An employer may not fire, demote, harass or otherwise "retaliate" against individuals for filing a charge of discrimination, because they complained to their employer about discrimination on the job, or because they participated in an employment discrimination proceeding. Retaliation occurs when an employer, employment agency or labor organization takes as adverse action, such as denying a promotion or increased surveillance, against an individual who opposed unlawful practices, participated in a proceeding related to employment discrimination or requested reasonable accommodation based on religion or disability.
Under Title VII of the Civil Rights Act of 1964 and the Americans with Disabilities Act, employers with 15 or more employees are prohibited from retaliating against employees. Employers with 20 or more employees are prohibited from retaliating under the Age Discrimination in Employment Act. Virtually all employers are covered under the Equal Pay Act.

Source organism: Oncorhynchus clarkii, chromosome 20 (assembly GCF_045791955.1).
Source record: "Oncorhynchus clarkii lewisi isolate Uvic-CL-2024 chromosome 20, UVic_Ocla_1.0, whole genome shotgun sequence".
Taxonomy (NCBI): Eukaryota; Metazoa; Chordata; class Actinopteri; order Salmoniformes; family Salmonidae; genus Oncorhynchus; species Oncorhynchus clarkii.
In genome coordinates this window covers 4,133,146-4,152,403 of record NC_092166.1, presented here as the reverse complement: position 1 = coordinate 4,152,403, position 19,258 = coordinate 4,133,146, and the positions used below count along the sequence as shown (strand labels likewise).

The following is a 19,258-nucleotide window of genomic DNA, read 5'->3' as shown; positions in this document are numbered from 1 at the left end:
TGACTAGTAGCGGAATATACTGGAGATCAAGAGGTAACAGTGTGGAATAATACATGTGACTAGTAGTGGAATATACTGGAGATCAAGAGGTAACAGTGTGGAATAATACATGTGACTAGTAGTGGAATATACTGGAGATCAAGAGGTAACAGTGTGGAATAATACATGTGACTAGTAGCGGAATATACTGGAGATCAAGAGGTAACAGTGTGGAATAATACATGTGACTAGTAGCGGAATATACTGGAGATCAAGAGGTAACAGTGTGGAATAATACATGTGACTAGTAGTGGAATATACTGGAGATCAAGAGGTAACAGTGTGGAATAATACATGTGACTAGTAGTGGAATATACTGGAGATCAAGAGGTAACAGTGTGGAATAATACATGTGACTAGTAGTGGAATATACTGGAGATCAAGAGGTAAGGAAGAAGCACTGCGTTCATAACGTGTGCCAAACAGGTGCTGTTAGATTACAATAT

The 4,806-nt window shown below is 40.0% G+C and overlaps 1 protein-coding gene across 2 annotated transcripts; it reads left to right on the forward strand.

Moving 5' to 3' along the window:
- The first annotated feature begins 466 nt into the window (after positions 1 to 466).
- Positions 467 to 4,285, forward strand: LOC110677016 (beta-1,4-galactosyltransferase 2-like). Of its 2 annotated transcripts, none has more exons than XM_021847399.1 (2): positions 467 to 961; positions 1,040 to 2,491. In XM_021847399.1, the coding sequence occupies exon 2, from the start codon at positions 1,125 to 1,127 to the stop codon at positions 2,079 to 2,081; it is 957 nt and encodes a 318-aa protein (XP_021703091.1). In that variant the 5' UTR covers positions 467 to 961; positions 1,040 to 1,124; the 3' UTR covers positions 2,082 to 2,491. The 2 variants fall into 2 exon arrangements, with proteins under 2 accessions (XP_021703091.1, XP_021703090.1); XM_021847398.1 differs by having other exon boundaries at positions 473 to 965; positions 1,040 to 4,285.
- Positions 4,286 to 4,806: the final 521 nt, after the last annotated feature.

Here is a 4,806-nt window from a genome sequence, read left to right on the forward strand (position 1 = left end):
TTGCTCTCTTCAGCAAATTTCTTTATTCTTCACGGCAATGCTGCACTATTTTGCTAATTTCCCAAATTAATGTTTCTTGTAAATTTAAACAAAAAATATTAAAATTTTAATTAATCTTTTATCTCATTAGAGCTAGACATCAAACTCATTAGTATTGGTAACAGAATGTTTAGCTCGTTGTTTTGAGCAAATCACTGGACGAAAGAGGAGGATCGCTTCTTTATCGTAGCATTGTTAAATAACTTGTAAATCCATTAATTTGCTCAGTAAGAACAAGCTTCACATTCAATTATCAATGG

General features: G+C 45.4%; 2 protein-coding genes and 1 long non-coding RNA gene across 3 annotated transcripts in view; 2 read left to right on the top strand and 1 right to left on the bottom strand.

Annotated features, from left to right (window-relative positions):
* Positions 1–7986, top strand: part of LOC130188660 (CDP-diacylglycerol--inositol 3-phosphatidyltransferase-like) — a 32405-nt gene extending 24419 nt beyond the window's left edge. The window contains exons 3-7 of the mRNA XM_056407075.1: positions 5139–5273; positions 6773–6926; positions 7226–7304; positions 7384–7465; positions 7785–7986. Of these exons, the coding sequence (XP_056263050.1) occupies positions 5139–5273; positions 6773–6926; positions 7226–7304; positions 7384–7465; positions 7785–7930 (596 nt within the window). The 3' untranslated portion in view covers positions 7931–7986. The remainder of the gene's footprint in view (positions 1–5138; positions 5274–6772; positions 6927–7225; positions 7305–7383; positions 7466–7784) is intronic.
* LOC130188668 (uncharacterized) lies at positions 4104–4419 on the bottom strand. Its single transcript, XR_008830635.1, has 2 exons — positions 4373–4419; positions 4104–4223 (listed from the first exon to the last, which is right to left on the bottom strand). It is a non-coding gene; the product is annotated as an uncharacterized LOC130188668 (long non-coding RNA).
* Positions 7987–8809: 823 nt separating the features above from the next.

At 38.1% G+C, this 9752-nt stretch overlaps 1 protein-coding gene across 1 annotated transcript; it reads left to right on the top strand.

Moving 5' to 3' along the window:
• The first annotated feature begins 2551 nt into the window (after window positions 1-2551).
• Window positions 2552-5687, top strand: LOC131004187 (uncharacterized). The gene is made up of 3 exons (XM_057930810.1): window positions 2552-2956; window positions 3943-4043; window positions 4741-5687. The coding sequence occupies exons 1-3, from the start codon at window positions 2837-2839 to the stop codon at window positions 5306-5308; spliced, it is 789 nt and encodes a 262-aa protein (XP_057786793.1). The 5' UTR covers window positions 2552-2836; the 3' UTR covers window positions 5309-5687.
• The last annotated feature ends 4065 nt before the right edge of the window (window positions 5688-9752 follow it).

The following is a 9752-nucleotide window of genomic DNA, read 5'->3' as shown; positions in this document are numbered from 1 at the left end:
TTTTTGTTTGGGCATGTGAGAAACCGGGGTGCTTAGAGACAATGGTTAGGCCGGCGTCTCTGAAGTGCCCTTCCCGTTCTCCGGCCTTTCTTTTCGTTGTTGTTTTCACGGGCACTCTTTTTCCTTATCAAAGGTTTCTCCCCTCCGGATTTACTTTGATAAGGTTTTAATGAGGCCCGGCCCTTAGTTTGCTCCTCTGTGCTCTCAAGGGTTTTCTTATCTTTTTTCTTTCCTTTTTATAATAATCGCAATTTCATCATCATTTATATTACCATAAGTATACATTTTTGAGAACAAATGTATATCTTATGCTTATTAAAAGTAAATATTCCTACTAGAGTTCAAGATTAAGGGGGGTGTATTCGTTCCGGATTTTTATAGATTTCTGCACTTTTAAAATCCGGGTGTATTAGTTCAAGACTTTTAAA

If you think you have been discriminated against because of your religion, you may file employment discrimination charges as an individual or as part of a group (known as "class action") with the U.S. Equal Employment Opportunity Commission (EEOC). The charges must be filed within 180 days of the alleged discriminatory act. If you are represented by a union, contact your union steward, who can help you file charges. Federal employees must file discrimination charges within their own agency. They must contact an EEO Counselor within 45 days of the discriminatory act.
You can file a charge by calling the EEOC office at 800-669-4000 for more information (800-669-6820 for the hearing impaired). All charges must include:
- Your name, address and telephone number.
- Your job title.
- A brief description of the problem.
- When the incident(s) occurred.
- The type of discrimination you encountered.